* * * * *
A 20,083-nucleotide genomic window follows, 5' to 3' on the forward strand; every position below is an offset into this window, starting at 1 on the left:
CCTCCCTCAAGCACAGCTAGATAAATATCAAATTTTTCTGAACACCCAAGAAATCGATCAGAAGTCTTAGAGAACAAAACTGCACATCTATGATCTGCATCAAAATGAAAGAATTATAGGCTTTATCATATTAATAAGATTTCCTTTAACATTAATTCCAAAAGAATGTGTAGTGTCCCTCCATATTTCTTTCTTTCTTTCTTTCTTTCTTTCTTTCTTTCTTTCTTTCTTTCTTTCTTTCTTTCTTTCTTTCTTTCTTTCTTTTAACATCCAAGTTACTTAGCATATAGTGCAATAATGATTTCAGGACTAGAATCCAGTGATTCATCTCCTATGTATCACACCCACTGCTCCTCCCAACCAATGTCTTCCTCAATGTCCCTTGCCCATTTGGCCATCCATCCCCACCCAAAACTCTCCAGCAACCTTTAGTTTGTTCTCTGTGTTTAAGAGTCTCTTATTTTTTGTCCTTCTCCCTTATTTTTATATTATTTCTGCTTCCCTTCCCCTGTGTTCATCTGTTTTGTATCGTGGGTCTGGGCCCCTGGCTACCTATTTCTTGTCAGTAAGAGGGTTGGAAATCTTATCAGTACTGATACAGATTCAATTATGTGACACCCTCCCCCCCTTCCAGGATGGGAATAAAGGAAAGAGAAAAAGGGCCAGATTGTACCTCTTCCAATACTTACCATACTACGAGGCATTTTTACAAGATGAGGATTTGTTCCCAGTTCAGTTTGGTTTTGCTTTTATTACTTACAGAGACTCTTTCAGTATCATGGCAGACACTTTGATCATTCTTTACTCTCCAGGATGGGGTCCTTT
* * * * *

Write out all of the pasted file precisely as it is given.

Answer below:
A 20,083-nucleotide genomic window follows, 5' to 3' on the forward strand; every position below is an offset into this window, starting at 1 on the left:
CCTCCCTCAAGCACAGCTAGATAAATATCAAATTTTTCTGAACACCCAAGAAATCGATCAGAAGTCTTAGAGAACAAAACTGCACATCTATGATCTGCATCAAAATGAAAGAATTATAGGCTTTATCATATTAATAAGATTTCCTTTAACATTAATTCCAAAAGAATGTGTAGTGTCCCTCCATATTTCTTTCTTTCTTTCTTTCTTTCTTTCTTTCTTTCTTTCTTTCTTTCTTTCTTTCTTTCTTTCTTTCTTTCTTTCTTTTAACATCCAAGTTACTTAGCATATAGTGCAATAATGATTTCAGGACTAGAATCCAGTGATTCATCTCCTATGTATCACACCCACTGCTCCTCCCAACCAATGTCTTCCTCAATGTCCCTTGCCCATTTGGCCATCCATCCCCACCCAAAACTCTCCAGCAACCTTTAGTTTGTTCTCTGTGTTTAAGAGTCTCTTATTTTTTGTCCTTCTCCCTTATTTTTATATTATTTCTGCTTCCCTTCCCCTGTGTTCATCTGTTTTGTATCGTGGGTCTGGGCCCCTGGCTACCTATTTCTTGTCAGTAAGAGGGTTGGAAATCTTATCAGTACTGATACAGATTCAATTATGTGACACCCTCCCCCCCTTCCAGGATGGGAATAAAGGAAAGAGAAAAAGGGCCAGATTGTACCTCTTCCAATACTTACCATACTACGAGGCATTTTTACAAGATGAGGATTTGTTCCCAGTTCAGTTTGGTTTTGCTTTTATTACTTACAGAGACTCTTTCAGTATCATGGCAGACACTTTGATCATTCTTTACTCTCCAGGATGGGGTCCTTT